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Data deluge dam
July 2009
by Amy Swinderman  |  Email the author
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VICTORIA, British Columbia—As genomic research centers continue to struggle with the dreaded DNA data deluge, GenoLogics and SAS have constructed a deal to bridge the gap between raw sequence reads and data analysis.

According to an announcement made in late May, the deal involves the integration of GenoLogics' Geneus lab and data management solution with the statistical discovery application of SAS' business division, JMP Genomics. The integration is intended to enable research organizations generate high-quality genomic data sets and apply specialized statistical analysis tools to identify crucial nuggets of information hidden in long lists of candidate genes or biomarkers. Financial terms of the deal were not disclosed.

Counting instrument vendors such as Illumina and ABI as its partners, GenoLogics found JMP Genomics as a natural fit to enable downstream analysis for its clients, says Sal Sanci, vice president of products for GenoLogics.

"The informatics ecosystem out there is large, and no one does everything," Sanci says. "The whole goal of this integration is to provide more of an end-to-end solution for our customers. The complementary fit of our products is really what drove this partnership. Geneus is about making sure that the data researchers are generating is available and accessible. Once you have all that data, we can help you manage it, but you also need to analyze it. That is where JMP Genomics comes in, because they are very good at dealing with huge amounts of data."

Dr. Shannon Conners, JMP Genomics product manager, says the partnership will provide a valuable entrée into the next-generation data market, as JMP Genomics links advanced statistics with graphics, whether the data comes from traditional microarray studies or from summarized results produced by next-generation technologies.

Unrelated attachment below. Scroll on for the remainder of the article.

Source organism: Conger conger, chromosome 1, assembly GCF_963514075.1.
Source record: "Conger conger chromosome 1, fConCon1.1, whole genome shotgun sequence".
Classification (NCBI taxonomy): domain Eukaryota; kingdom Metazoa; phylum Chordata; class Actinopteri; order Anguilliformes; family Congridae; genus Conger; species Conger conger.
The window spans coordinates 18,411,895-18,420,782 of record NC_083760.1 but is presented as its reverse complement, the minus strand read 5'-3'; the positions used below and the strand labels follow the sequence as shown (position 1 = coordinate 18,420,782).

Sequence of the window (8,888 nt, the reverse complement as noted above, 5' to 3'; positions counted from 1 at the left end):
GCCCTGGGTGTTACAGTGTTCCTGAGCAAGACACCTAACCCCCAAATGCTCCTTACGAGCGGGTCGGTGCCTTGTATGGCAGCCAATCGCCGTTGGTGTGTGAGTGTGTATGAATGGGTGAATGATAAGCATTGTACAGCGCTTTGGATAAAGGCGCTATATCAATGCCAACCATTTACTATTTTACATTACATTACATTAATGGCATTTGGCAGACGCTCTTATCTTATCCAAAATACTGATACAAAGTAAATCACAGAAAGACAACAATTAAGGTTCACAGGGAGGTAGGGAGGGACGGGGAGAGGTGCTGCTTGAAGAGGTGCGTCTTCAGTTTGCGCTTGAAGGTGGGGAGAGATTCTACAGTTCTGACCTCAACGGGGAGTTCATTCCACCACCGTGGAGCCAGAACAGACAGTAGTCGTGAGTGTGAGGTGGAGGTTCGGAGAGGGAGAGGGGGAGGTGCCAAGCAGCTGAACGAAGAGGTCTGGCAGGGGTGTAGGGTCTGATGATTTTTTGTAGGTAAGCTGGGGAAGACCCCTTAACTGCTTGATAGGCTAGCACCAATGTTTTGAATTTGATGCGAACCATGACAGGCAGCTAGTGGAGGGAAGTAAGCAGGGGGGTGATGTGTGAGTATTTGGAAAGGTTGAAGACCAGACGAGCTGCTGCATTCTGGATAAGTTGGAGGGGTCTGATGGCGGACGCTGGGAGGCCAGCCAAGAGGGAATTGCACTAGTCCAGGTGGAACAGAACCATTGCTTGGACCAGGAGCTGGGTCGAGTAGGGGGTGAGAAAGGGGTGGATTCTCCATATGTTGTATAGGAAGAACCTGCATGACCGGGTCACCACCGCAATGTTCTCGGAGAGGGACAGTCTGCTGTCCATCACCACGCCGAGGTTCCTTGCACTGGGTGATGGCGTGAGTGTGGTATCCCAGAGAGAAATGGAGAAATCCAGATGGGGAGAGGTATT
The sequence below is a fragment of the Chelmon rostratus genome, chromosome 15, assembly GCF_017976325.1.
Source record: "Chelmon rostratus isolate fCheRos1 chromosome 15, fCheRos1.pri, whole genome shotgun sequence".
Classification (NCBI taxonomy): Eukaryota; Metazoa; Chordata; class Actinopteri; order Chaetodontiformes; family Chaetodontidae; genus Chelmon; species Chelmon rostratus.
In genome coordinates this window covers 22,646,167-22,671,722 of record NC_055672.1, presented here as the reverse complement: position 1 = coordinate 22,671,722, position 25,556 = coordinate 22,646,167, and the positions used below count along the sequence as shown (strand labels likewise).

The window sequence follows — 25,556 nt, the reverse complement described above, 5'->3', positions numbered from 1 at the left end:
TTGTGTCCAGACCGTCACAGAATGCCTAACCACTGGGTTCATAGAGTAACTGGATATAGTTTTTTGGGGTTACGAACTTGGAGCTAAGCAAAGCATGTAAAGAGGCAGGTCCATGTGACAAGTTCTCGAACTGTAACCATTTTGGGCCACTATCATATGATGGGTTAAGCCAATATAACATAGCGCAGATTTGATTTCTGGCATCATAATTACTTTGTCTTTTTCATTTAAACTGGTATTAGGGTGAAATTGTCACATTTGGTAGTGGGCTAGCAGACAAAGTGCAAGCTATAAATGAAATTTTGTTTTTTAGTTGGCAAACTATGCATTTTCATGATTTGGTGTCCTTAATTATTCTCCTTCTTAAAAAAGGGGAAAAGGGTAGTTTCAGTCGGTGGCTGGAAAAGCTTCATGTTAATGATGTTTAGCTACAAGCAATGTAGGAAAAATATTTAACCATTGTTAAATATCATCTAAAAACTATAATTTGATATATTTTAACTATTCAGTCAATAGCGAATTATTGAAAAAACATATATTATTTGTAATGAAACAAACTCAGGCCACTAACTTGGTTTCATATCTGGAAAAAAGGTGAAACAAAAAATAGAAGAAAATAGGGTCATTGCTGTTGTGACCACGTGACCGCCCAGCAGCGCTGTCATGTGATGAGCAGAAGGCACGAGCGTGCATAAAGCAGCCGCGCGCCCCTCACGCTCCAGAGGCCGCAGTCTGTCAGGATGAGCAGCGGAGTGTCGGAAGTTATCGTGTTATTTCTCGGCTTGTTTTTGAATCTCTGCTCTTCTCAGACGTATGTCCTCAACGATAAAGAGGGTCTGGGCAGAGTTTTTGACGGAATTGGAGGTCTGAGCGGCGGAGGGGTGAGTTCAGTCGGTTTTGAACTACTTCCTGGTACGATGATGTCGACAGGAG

"Next-generation sequencing is an important market for us, and our core competency is downstream statistical analysis. To get users to the point of needing those analytics, we work closely with partners who can provide solutions for sequence data," Conners says. "We first connected with GenoLogics last year at a conference, and realized our products and users shared complimentary goals with respect to generating, managing and analyzing next-generation data."

Geneus, a configurable lab and data management system, supports sample and workflow management, automates pipelines and consolidates data enabling analysis. The system is part of a broader suite of informatics solutions for research labs that enables integrated data analysis for experiments across multiple sciences and systems biology initiatives.

Conners says the latest release of JMP Genomics' desktop software package, JMP Genomics 4, incorporates even more functionality for researchers, including new processes for examining paired data types, support genotype data sets of up to 15,000 individuals and 1.5 million SNPs for selected processes, new and enhanced workflows and graphical features and grid-enablement of selected processes.

"The researcher will have a protocol he wants to run on a number of samples," Sanci explains. "He will run them through Geneus, which will take him through the lab workflow so he is able to track what he does. If there is any QC processing that needs to be done, that will also be done through Geneus. At some point, we will get a set of the files from the instrument that the researcher will want to take to analysis. JMP Genomics will pick them up from there and allow the researcher to do whatever kind of analysis he is looking for."

The integration of both systems can help accelerate scientific discovery by bridging the gap between raw sequence reads and downstream statistical analysis, Conners says.

"We're hearing feedback from many different people in the field that next-generation sequencing, while powerful, is creating a huge amount of data that people are struggling to interpret and summarize in a way they can make sense of," she says. "There is also a challenge with costs. People want to make it straightforward to get from raw sequence data to summarizations. This integration will allow people to create a workflow to manage and store the data, and then plug in algorithms to allow the sequence data to be summarized and analyzed."
 
 
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